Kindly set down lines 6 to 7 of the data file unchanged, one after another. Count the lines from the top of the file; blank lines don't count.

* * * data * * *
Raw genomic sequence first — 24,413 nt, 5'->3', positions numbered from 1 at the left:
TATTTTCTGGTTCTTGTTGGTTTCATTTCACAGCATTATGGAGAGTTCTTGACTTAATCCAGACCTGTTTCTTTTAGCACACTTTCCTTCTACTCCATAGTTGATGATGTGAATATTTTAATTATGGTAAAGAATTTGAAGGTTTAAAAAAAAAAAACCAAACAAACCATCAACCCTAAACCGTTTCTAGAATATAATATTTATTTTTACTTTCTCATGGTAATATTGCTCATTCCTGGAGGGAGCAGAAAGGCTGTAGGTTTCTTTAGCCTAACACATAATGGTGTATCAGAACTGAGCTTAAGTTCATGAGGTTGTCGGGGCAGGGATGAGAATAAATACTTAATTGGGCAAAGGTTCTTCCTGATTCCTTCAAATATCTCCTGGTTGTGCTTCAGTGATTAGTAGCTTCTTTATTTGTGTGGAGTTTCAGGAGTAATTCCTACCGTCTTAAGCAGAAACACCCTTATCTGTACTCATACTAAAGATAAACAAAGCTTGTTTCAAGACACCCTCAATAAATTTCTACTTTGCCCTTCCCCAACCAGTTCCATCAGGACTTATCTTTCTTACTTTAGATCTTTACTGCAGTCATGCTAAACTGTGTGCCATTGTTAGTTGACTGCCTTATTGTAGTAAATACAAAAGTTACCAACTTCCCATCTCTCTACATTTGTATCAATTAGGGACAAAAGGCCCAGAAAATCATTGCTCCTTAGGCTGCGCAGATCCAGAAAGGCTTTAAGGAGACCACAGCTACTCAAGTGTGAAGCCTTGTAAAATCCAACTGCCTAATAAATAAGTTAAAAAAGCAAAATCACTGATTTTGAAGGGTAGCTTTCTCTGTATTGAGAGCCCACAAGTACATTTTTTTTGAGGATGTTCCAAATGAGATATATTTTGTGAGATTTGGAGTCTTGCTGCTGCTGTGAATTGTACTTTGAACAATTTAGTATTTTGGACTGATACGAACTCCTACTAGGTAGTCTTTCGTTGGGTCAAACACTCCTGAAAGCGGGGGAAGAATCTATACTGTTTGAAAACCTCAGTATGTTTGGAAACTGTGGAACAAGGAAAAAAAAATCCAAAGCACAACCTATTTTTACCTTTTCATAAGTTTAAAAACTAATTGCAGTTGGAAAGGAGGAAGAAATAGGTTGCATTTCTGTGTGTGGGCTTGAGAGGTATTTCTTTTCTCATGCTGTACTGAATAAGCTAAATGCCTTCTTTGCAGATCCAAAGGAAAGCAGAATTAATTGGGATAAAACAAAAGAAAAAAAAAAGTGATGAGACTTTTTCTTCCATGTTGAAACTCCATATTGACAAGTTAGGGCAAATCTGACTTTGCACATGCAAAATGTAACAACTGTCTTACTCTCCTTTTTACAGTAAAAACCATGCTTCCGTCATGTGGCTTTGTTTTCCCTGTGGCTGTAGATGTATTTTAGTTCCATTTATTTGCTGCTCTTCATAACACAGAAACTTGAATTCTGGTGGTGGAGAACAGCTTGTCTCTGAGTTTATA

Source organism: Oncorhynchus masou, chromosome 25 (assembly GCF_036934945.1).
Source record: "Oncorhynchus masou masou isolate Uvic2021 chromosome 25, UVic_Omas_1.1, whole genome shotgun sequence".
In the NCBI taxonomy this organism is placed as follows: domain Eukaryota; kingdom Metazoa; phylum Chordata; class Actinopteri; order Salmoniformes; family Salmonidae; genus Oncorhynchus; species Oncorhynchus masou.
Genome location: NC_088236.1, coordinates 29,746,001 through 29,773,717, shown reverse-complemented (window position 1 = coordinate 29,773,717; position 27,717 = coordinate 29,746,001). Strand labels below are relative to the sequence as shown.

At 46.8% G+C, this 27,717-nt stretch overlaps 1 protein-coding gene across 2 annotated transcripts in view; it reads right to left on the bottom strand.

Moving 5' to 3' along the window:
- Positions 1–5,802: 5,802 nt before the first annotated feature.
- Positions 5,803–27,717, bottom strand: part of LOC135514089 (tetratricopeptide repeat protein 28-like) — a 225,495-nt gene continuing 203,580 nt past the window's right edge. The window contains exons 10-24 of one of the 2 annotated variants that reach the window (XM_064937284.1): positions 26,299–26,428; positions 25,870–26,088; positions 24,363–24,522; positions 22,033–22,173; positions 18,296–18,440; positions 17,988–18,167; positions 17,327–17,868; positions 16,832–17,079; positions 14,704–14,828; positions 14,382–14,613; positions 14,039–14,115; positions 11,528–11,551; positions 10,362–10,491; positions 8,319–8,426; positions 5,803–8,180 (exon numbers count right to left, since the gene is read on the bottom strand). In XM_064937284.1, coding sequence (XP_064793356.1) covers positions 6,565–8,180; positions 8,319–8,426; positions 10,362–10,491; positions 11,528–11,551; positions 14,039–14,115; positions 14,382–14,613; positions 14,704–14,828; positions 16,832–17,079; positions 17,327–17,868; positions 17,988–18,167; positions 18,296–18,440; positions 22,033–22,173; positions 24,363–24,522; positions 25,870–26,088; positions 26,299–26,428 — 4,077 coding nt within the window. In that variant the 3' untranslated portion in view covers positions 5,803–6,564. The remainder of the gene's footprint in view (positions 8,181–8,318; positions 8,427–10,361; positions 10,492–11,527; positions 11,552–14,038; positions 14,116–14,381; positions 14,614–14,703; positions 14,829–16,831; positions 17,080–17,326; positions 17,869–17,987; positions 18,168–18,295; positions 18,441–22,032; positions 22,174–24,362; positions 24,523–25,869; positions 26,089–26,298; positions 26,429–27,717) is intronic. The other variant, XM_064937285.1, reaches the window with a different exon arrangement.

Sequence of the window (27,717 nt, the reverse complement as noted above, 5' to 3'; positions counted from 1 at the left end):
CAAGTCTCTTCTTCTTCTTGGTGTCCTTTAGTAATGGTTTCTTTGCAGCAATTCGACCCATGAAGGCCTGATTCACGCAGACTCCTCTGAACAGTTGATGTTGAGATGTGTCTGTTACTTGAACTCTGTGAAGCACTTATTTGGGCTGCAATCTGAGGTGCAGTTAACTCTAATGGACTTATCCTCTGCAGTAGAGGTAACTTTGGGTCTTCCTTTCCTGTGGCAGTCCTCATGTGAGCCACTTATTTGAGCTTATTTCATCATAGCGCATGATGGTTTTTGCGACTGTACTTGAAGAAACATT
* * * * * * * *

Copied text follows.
Genome location: NC_088236.1, coordinates 29,746,001 through 29,773,717, shown reverse-complemented (window position 1 = coordinate 29,773,717; position 27,717 = coordinate 29,746,001). Strand labels below are relative to the sequence as shown.

At 46.8% G+C, this 27,717-nt stretch overlaps 1 protein-coding gene across 2 annotated transcripts in view; it reads right to left on the bottom strand.